A few months later, no one saw her anymore. She just disappeared from school. Everyone had a different story as to what happened to her. Some said she moved. Some said she dropped out. Some said she became home schooled. I personally thought she killed herself from all of the abuse she got at school. I didn’t know for sure, and I still don’t know.

That was back in high school. It might as well have been a different lifetime. I still think of Patricia a lot. Patricia was a frog. She has been boiling away with others hating her and her hating herself, since probably before she can remember. I just hope that the temperature rose so fast that she jumped out of that pond and found a kinder, calmer pond. And on that pond she would have met her Prince Charming, another pond explorer that understands what she went through perfectly. Or, else she was boiled to death. Either way, I know that wherever she is now and whatever happened to her are better than the slow agony she felt before. And if I had the privilege to speak with her again, she would agree with me that Kermit should have died a long time ago.

You see, the whole world is just one giant frog. The politicians, the lawyers, and CEOs make up the mind of the frog. They make up our minds for us and make all of our important decisions. The artists, musicians, and people of faith make up the heart of the frog. They keep us going by giving us a reason to live. The philosophers, scientists and drug addicts make up the eyes of the frog. They offer us different ways to see things. The celebrities, socialites, and billionaires make up the skin of the frog. They protect us from our own lives by making us interested in theirs and jealous of theirs. And then there are people like me. We make up the bone. I’d like to tell you that we have a purpose, but we don’t. We are just there. We are just there so the important parts of the frog work properly. And we’re just inside one giant pot full of boiling water on top of a giant stove in the solar system somewhere.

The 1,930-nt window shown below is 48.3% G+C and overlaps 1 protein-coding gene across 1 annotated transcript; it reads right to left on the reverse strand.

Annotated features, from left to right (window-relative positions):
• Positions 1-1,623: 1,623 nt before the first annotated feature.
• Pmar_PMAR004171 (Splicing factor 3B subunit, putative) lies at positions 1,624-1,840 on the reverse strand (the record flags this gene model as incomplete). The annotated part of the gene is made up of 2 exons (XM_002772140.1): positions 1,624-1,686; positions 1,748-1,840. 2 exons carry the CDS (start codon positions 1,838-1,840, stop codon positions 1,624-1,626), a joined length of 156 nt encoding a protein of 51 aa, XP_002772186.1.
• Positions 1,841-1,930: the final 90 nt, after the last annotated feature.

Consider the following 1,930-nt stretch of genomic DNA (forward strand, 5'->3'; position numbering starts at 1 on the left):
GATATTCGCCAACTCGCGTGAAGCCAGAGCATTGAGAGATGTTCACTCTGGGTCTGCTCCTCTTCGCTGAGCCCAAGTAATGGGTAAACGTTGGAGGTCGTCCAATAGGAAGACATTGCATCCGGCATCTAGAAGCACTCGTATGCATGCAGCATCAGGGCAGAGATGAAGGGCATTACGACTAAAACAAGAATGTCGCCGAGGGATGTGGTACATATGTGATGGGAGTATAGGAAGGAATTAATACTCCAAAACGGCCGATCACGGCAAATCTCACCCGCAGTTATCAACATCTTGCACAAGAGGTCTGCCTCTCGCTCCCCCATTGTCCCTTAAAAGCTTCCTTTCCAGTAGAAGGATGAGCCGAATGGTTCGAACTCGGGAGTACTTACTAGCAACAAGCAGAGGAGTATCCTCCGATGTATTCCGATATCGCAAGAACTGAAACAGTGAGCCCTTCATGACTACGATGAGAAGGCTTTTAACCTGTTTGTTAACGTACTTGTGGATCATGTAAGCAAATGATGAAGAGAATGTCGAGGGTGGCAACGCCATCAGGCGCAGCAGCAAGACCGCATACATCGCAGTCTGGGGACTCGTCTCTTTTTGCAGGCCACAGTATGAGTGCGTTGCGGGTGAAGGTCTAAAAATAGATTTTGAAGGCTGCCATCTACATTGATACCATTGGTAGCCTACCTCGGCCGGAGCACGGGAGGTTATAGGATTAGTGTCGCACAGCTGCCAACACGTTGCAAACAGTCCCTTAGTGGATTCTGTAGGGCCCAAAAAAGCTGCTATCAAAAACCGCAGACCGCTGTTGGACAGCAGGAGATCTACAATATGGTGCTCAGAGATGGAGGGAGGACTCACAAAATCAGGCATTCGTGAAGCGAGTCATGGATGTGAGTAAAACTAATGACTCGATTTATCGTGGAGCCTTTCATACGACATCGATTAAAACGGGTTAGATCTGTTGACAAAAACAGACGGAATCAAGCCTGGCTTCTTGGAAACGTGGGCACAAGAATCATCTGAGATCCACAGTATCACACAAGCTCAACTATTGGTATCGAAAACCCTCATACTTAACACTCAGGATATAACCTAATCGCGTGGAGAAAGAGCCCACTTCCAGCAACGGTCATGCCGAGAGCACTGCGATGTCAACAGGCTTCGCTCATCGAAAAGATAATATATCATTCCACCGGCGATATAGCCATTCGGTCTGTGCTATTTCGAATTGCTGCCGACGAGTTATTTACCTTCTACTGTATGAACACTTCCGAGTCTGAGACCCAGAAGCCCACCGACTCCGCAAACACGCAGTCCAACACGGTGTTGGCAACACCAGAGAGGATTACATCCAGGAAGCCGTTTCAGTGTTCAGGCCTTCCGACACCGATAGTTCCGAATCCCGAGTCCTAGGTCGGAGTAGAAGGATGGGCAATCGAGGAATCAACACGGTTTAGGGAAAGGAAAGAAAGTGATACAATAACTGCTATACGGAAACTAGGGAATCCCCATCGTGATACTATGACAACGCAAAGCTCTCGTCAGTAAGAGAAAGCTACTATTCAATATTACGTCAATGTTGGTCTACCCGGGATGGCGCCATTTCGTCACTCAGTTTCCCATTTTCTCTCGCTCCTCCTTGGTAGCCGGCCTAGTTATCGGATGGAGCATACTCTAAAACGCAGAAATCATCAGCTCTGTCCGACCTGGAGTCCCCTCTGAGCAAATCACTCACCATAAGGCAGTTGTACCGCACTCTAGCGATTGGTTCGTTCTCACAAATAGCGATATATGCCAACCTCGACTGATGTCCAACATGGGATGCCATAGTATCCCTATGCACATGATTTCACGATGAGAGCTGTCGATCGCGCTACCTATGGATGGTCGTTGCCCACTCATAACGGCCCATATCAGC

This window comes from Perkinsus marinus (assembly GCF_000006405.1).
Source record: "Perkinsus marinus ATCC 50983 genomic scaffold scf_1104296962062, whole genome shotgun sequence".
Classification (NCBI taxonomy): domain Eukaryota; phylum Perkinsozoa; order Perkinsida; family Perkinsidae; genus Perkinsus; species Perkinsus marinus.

I don’t understand the reason why people look at me like I’m crazy or like I’m a comedian and can’t be taken serious. At first, I became very angry with those people and their condescending eyes and closed-minded hearts. But then I began to pity them, because the looks they gave me were strikingly similar to the looks people gave Patricia the Frog.

Chris is a 23-year-old writer from Chicago who teaches English in South Korea. While briefly studying journalism in college, he has been published twice in College News, a magazine focused on the experiences of students. His fiction has appeared in Combat! Chicago, a literary magazine. He finished his four-year degree as a marketing major from University of Illinois at Chicago. His fiction-focused blog is, and his Korean-influenced blog is He his written a novel, titled “Chats with a Charlatan,” that he is looking to publish. He is in the process of writing a second novel and beginning graduate school in English next year.